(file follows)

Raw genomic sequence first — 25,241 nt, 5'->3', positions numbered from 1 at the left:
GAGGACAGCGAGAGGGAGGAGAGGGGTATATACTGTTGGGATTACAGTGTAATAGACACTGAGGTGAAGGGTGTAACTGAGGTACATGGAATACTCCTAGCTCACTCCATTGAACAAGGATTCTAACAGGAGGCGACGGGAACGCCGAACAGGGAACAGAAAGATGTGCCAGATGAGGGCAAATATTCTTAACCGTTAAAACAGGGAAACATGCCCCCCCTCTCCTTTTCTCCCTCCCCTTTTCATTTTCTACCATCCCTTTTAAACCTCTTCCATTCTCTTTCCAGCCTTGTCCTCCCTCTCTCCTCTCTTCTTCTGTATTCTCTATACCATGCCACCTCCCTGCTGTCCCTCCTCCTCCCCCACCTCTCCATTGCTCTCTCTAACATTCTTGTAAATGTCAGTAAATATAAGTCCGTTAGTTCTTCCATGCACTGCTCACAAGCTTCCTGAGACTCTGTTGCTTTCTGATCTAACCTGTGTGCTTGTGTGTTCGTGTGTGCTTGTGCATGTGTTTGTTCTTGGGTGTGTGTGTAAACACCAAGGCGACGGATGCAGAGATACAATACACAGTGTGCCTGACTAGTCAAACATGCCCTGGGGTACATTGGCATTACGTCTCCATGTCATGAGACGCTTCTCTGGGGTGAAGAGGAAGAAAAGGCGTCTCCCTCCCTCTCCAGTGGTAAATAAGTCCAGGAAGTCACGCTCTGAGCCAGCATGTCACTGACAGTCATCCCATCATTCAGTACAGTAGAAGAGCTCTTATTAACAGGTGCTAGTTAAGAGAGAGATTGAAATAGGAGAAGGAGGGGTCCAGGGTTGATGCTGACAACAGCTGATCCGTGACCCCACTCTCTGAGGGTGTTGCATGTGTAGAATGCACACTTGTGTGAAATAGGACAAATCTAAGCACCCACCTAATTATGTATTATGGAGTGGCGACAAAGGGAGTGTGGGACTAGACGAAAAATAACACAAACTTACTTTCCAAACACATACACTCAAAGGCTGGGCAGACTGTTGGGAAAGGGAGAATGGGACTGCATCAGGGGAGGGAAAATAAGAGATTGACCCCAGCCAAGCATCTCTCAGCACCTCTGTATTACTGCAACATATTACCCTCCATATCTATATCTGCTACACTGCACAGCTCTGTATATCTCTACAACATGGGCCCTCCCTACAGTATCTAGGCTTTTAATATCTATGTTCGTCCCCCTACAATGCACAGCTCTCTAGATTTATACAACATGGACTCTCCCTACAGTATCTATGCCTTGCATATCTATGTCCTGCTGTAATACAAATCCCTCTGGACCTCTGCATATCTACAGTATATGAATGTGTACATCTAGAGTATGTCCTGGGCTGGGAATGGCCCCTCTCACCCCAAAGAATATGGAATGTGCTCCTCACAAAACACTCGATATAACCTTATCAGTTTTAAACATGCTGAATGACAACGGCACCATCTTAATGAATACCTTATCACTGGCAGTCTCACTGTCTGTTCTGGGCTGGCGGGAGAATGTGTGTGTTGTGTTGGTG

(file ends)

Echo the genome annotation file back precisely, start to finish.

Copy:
Raw genomic sequence first — 25,241 nt, 5'->3', positions numbered from 1 at the left:
GAGGACAGCGAGAGGGAGGAGAGGGGTATATACTGTTGGGATTACAGTGTAATAGACACTGAGGTGAAGGGTGTAACTGAGGTACATGGAATACTCCTAGCTCACTCCATTGAACAAGGATTCTAACAGGAGGCGACGGGAACGCCGAACAGGGAACAGAAAGATGTGCCAGATGAGGGCAAATATTCTTAACCGTTAAAACAGGGAAACATGCCCCCCCTCTCCTTTTCTCCCTCCCCTTTTCATTTTCTACCATCCCTTTTAAACCTCTTCCATTCTCTTTCCAGCCTTGTCCTCCCTCTCTCCTCTCTTCTTCTGTATTCTCTATACCATGCCACCTCCCTGCTGTCCCTCCTCCTCCCCCACCTCTCCATTGCTCTCTCTAACATTCTTGTAAATGTCAGTAAATATAAGTCCGTTAGTTCTTCCATGCACTGCTCACAAGCTTCCTGAGACTCTGTTGCTTTCTGATCTAACCTGTGTGCTTGTGTGTTCGTGTGTGCTTGTGCATGTGTTTGTTCTTGGGTGTGTGTGTAAACACCAAGGCGACGGATGCAGAGATACAATACACAGTGTGCCTGACTAGTCAAACATGCCCTGGGGTACATTGGCATTACGTCTCCATGTCATGAGACGCTTCTCTGGGGTGAAGAGGAAGAAAAGGCGTCTCCCTCCCTCTCCAGTGGTAAATAAGTCCAGGAAGTCACGCTCTGAGCCAGCATGTCACTGACAGTCATCCCATCATTCAGTACAGTAGAAGAGCTCTTATTAACAGGTGCTAGTTAAGAGAGAGATTGAAATAGGAGAAGGAGGGGTCCAGGGTTGATGCTGACAACAGCTGATCCGTGACCCCACTCTCTGAGGGTGTTGCATGTGTAGAATGCACACTTGTGTGAAATAGGACAAATCTAAGCACCCACCTAATTATGTATTATGGAGTGGCGACAAAGGGAGTGTGGGACTAGACGAAAAATAACACAAACTTACTTTCCAAACACATACACTCAAAGGCTGGGCAGACTGTTGGGAAAGGGAGAATGGGACTGCATCAGGGGAGGGAAAATAAGAGATTGACCCCAGCCAAGCATCTCTCAGCACCTCTGTATTACTGCAACATATTACCCTCCATATCTATATCTGCTACACTGCACAGCTCTGTATATCTCTACAACATGGGCCCTCCCTACAGTATCTAGGCTTTTAATATCTATGTTCGTCCCCCTACAATGCACAGCTCTCTAGATTTATACAACATGGACTCTCCCTACAGTATCTATGCCTTGCATATCTATGTCCTGCTGTAATACAAATCCCTCTGGACCTCTGCATATCTACAGTATATGAATGTGTACATCTAGAGTATGTCCTGGGCTGGGAATGGCCCCTCTCACCCCAAAGAATATGGAATGTGCTCCTCACAAAACACTCGATATAACCTTATCAGTTTTAAACATGCTGAATGACAACGGCACCATCTTAATGAATACCTTATCACTGGCAGTCTCACTGTCTGTTCTGGGCTGGCGGGAGAATGTGTGTGTTGTGTTGGTG